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Children's television series

  (Redirected from Children's television)

Children's television series are television programs designed for and marketed to children, normally scheduled for broadcast during the morning and afternoon when children are awake. They can sometimes run during the early evening, allowing younger children to watch them after school. The purpose of the shows is mainly to entertain and sometimes to educate.

Contents

HistoryEdit

Children's television is nearly as old as television itself.[1]The BBC's Children's Hour, broadcast in the UK in 1946, is generally credited with being the first TV programme specifically for children.[2]

Television for children tended to originate from similar programs on radio; the BBC's Children's Hour was launched in 1922,[3] and BBC School Radio began broadcasting in 1924. In the US in the early 1930s, adventure serials such as Little Orphan Annie began to emerge, becoming a staple of children's afternoon radio listening.[4]

History in the United StatesEdit

 
Bert and Ernie from Sesame Street

Early children's shows included Kukla, Fran and Ollie (1947), Howdy Doody, and Captain Kangaroo. Later shows for very young children include Sesame Street, The Electric Company, and Mister Rogers' Neighborhood.

Role of advertisingEdit

In the United States, early children's television was often a marketing branch of a larger corporate product, such as Disney, and it rarely contained any educational elements (for instance, The Magic Clown, a popular early children's program, was primarily an advertisement for Bonomo's Turkish taffy product).

This practice continued, albeit in a much toned-down manner, through the 1980s in the United States, when the Federal Communications Commission prohibited tie-in advertising on broadcast television. These regulations do not apply to cable, which is out of the reach of the FCC's content regulations.

The effect of advertising to children remains heavily debated and extensively studied.[5] [6] [7] [8]

Later non-educational children's television programs included the science fiction programmes of Irwin Allen (most notably Lost in Space[citation needed]), the fantasy series of Sid and Marty Krofft, the extensive cartoon empire of Hanna-Barbera and the numerous sitcoms that aired as part of TGIF in the 1990s, many of these programs fit a broader description of family-friendly television, targeting a broad demographic that includes adults without excluding children.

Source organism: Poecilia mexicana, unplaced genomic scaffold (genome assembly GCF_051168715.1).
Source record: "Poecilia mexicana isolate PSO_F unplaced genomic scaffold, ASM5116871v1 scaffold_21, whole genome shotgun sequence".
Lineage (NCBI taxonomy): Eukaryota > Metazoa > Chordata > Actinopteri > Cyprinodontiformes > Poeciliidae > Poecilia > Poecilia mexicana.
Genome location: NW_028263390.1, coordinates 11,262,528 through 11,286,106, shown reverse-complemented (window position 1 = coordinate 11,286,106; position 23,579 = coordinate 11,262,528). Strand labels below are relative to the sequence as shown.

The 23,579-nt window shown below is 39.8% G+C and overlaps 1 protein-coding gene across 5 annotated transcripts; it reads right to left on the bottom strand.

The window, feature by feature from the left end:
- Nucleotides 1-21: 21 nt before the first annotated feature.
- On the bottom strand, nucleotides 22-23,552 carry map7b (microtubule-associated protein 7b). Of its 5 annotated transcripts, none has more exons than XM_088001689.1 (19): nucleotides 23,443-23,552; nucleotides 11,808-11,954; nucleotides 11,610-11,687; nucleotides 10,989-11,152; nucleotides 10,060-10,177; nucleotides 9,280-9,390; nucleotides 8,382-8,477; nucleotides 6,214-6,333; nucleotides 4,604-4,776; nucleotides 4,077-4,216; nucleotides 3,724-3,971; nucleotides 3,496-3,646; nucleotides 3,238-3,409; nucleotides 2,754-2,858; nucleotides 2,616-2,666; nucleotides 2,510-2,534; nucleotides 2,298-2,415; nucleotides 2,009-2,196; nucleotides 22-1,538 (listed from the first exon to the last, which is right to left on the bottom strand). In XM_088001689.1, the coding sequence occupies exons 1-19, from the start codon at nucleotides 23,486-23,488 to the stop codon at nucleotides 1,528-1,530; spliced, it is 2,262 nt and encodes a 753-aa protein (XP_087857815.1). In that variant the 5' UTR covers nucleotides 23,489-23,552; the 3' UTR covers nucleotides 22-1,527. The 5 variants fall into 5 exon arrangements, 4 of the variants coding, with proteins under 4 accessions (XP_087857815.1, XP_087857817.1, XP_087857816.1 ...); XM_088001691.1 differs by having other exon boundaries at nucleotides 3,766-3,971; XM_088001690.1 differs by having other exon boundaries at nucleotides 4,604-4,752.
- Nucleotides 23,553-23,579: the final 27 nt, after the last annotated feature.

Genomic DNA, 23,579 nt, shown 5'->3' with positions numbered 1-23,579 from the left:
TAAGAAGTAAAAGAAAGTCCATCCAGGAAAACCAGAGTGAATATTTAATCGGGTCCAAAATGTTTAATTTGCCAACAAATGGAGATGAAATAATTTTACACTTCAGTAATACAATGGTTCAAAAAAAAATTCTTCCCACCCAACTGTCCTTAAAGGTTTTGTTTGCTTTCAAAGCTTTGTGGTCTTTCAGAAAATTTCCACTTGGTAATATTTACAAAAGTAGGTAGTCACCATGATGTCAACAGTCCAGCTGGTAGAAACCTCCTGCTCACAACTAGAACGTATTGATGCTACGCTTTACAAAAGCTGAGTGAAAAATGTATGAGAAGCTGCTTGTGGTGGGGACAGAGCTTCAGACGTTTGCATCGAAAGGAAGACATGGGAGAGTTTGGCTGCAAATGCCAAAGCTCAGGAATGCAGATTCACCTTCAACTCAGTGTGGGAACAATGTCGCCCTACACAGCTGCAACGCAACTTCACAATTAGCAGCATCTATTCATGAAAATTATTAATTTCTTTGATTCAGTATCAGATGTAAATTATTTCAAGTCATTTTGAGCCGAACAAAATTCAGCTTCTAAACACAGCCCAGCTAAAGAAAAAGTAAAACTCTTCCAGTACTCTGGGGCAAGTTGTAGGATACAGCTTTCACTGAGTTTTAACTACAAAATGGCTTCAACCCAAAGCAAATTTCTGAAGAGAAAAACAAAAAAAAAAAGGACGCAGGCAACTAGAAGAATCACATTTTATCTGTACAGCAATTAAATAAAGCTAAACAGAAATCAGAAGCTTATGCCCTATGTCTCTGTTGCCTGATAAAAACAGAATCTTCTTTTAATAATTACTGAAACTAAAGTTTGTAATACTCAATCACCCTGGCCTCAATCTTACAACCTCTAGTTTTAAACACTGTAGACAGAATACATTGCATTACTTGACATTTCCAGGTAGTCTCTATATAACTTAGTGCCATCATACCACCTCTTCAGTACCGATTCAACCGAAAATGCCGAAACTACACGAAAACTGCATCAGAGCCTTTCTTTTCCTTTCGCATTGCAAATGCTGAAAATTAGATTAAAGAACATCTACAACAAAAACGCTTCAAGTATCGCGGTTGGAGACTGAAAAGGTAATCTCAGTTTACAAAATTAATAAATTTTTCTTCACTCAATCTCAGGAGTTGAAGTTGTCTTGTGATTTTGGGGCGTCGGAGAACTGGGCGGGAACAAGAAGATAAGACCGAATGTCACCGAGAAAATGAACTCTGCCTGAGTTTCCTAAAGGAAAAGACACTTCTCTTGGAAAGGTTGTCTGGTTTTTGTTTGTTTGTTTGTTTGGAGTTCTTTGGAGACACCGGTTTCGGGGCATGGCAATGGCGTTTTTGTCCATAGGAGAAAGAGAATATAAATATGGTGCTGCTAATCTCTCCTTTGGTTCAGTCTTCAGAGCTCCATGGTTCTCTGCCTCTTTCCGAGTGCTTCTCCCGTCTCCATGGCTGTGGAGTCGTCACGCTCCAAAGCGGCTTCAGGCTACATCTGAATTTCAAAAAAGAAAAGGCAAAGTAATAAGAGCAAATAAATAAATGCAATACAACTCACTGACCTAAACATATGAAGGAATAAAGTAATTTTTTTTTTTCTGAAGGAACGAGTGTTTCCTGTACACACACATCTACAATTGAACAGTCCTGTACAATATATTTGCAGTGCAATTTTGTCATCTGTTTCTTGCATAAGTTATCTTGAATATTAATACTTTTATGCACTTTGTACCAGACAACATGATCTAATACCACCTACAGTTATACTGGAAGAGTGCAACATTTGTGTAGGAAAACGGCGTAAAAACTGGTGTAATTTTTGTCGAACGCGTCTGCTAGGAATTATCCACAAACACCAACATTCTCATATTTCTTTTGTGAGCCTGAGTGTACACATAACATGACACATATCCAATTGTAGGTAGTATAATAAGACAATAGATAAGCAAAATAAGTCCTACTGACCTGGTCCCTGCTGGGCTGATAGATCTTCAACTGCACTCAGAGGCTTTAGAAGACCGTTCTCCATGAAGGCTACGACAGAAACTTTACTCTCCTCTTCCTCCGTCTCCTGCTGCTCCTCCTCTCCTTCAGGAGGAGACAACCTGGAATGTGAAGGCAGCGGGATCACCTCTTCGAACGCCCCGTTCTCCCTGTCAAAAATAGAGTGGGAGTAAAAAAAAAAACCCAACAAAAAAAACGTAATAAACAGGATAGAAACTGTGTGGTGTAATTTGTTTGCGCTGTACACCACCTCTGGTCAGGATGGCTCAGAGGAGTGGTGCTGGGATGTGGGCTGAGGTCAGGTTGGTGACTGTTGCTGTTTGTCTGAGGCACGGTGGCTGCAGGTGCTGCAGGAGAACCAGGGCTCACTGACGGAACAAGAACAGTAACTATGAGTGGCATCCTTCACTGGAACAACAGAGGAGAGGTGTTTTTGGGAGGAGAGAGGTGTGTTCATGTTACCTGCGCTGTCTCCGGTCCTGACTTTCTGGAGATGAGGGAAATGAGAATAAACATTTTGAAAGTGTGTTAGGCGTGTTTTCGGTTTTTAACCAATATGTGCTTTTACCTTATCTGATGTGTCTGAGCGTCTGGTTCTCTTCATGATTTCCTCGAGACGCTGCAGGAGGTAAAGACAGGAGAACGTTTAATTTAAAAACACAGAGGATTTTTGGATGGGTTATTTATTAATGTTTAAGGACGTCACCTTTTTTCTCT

Commercial free children television debuted with Sesame Street on the Public Broadcasting Service PBS in the United States November 1969, produced by what is today the Sesame Workshop.

Saturday morning cartoon blocksEdit

In the United States, Saturday mornings were generally scheduled with cartoon from the 1960s to 1980s as viewership with that programming would pull in 20 million watchers which dropped to 2 million in 2003. In 1992, teen comedies and a "Today" show weekend edition were first to displace the cartoon blocks on NBC.[9] Starting in September 2002, the networks turned to their affiliated cable cartoon channels or outside programmers for their blocks.[10] The other two Big Three television networks soon did the same. Infomercials replaced the cartoon on Fox in 2008.[9]

The Saturday cartoons were less of a draw due to the various cable cartoon channels (Nickelodeon and the Cartoon Network, etc.) being available all week starting in the 1990s. With recordable options becoming more prevalent in the 1990s with Videocassette recorder then its 21st century replacements of DVDs, DVRs and streaming services. FCC rule changes in the 1990s regarding the E/I programming and limitation on kid-focus advertising made the cartoons less profitable. Another possible contributor is the rising divorce rate and the following children's visitation pushed more "quality time" with the kids instead of TV watching.[9]

On September 27, 2014, the last traditional Saturday network morning cartoon block, Vortexx, ended and was replaced the following week by the syndicated One Magnificent Morning on The CW.[9]

DemographicsEdit

Children's television series can target a wide variety of key demographics; the programming used to target these demographics varies by age and gender. Few television networks target infants and toddlers under two years of age, in part due to widespread opposition to the practice. Children's programming can be targeted toward persons 2 to 11 years of age;[11] in practice, this is further divided into the preschool demographic (2 to 6 years old) and the older children or preteen/tween demographic (6 to 11 years old).

Preschool-oriented programming is generally more overtly educational. In a number of cases, such shows are produced in consultation with educators and child psychologists in an effort to teach age-appropriate lessons (the series Sesame Street pioneered this approach when it debuted in 1969).[12] Adaptations of illustrated children's book series are one subgenre of shows targeted at younger children. A format that has increased in popularity since the 1990s (see, for example, Blue's Clues, Dora the Explorer and Mickey Mouse Clubhouse) is the "pseudo-interactive" program, in which the action of the show stops and breaks the fourth wall to give a young viewer the opportunity to answer a question or dilemma put forth on the show, with the action continuing as if the viewer answered correctly.